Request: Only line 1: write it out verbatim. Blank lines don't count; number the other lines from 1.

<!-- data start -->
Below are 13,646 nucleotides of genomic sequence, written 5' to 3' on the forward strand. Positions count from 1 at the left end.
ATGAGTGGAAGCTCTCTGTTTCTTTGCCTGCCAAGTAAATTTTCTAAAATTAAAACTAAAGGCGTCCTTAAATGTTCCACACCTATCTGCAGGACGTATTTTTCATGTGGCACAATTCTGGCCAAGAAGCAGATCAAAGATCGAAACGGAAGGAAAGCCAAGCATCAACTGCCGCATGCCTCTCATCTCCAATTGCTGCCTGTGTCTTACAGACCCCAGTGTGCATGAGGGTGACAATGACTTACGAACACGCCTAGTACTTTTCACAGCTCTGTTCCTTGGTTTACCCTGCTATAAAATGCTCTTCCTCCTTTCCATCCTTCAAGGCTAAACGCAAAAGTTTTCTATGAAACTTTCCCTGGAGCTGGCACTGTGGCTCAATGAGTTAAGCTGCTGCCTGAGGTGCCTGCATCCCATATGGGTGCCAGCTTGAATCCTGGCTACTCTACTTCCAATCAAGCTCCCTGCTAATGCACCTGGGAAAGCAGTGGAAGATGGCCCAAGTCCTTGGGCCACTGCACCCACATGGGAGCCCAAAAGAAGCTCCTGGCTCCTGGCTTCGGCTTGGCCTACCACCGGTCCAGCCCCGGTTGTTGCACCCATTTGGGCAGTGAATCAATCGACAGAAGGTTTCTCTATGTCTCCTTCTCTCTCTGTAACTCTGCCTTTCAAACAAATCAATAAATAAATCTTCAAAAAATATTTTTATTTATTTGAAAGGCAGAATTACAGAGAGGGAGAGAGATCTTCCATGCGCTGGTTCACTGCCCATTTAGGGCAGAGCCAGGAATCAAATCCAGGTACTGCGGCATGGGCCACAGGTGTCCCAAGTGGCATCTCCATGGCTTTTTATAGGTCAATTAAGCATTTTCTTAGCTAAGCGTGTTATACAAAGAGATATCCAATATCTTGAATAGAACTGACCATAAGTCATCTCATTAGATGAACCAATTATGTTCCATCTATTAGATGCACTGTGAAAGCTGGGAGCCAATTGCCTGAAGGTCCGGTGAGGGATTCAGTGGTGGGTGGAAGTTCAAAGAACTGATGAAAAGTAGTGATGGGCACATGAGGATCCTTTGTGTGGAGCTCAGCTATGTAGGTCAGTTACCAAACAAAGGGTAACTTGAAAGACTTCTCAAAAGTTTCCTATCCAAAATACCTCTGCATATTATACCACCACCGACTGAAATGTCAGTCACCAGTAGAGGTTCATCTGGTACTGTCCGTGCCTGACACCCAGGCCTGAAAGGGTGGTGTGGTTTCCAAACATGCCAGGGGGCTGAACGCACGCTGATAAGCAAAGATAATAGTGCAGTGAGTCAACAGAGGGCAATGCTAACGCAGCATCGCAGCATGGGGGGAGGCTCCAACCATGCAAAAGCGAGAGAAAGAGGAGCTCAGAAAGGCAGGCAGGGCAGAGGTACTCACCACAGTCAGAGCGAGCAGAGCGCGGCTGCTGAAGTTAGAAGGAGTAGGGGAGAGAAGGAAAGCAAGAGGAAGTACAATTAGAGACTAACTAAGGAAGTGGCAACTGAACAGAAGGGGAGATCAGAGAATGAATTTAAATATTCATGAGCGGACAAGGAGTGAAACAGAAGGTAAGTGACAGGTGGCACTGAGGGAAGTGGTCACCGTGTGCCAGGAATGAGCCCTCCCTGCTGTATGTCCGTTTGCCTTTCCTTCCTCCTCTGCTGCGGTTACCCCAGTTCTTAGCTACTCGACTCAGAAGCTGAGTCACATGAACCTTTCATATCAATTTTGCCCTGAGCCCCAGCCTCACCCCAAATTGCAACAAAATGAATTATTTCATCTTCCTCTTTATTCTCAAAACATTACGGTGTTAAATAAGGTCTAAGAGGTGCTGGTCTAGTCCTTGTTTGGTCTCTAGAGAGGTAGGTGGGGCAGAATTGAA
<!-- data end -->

Below are 13,646 nucleotides of genomic sequence, written 5' to 3' on the forward strand. Positions count from 1 at the left end.